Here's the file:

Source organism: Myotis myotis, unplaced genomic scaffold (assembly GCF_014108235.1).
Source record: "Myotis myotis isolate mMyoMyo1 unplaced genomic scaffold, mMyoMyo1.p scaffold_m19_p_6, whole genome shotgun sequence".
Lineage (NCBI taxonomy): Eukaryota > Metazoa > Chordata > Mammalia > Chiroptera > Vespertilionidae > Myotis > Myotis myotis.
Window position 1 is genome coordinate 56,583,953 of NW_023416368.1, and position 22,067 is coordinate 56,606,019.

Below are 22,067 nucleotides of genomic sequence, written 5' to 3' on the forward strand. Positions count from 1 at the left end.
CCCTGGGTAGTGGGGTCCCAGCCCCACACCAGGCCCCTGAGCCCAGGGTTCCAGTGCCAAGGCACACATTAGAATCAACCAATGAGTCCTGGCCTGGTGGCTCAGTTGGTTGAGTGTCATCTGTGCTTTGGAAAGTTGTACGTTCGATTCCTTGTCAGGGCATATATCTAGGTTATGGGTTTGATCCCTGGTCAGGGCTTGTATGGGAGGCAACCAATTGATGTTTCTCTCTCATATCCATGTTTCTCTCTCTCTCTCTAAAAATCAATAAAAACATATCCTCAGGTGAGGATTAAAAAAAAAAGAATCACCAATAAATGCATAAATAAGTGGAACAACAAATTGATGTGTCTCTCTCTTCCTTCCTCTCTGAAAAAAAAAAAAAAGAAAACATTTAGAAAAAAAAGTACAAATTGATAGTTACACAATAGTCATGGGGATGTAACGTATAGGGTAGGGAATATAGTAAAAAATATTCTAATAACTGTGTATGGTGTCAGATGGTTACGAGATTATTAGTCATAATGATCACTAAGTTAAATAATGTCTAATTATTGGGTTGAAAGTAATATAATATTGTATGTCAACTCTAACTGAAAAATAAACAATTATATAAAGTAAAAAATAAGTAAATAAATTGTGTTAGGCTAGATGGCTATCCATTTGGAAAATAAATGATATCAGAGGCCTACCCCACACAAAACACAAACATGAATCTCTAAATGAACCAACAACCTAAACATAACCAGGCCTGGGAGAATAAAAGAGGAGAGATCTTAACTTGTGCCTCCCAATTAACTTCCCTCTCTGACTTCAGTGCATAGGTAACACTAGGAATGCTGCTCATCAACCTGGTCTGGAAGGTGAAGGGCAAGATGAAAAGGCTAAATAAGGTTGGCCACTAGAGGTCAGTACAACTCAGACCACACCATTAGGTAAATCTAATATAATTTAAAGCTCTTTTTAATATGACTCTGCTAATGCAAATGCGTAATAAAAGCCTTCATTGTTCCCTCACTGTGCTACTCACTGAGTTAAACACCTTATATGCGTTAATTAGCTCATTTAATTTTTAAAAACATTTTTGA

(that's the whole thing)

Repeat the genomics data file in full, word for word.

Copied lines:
Source organism: Myotis myotis, unplaced genomic scaffold (assembly GCF_014108235.1).
Source record: "Myotis myotis isolate mMyoMyo1 unplaced genomic scaffold, mMyoMyo1.p scaffold_m19_p_6, whole genome shotgun sequence".
Lineage (NCBI taxonomy): Eukaryota > Metazoa > Chordata > Mammalia > Chiroptera > Vespertilionidae > Myotis > Myotis myotis.
Window position 1 is genome coordinate 56,583,953 of NW_023416368.1, and position 22,067 is coordinate 56,606,019.

Below are 22,067 nucleotides of genomic sequence, written 5' to 3' on the forward strand. Positions count from 1 at the left end.
CCCTGGGTAGTGGGGTCCCAGCCCCACACCAGGCCCCTGAGCCCAGGGTTCCAGTGCCAAGGCACACATTAGAATCAACCAATGAGTCCTGGCCTGGTGGCTCAGTTGGTTGAGTGTCATCTGTGCTTTGGAAAGTTGTACGTTCGATTCCTTGTCAGGGCATATATCTAGGTTATGGGTTTGATCCCTGGTCAGGGCTTGTATGGGAGGCAACCAATTGATGTTTCTCTCTCATATCCATGTTTCTCTCTCTCTCTCTAAAAATCAATAAAAACATATCCTCAGGTGAGGATTAAAAAAAAAAGAATCACCAATAAATGCATAAATAAGTGGAACAACAAATTGATGTGTCTCTCTCTTCCTTCCTCTCTGAAAAAAAAAAAAAAGAAAACATTTAGAAAAAAAAGTACAAATTGATAGTTACACAATAGTCATGGGGATGTAACGTATAGGGTAGGGAATATAGTAAAAAATATTCTAATAACTGTGTATGGTGTCAGATGGTTACGAGATTATTAGTCATAATGATCACTAAGTTAAATAATGTCTAATTATTGGGTTGAAAGTAATATAATATTGTATGTCAACTCTAACTGAAAAATAAACAATTATATAAAGTAAAAAATAAGTAAATAAATTGTGTTAGGCTAGATGGCTATCCATTTGGAAAATAAATGATATCAGAGGCCTACCCCACACAAAACACAAACATGAATCTCTAAATGAACCAACAACCTAAACATAACCAGGCCTGGGAGAATAAAAGAGGAGAGATCTTAACTTGTGCCTCCCAATTAACTTCCCTCTCTGACTTCAGTGCATAGGTAACACTAGGAATGCTGCTCATCAACCTGGTCTGGAAGGTGAAGGGCAAGATGAAAAGGCTAAATAAGGTTGGCCACTAGAGGTCAGTACAACTCAGACCACACCATTAGGTAAATCTAATATAATTTAAAGCTCTTTTTAATATGACTCTGCTAATGCAAATGCGTAATAAAAGCCTTCATTGTTCCCTCACTGTGCTACTCACTGAGTTAAACACCTTATATGCGTTAATTAGCTCATTTAATTTTTAAAAACATTTTTGA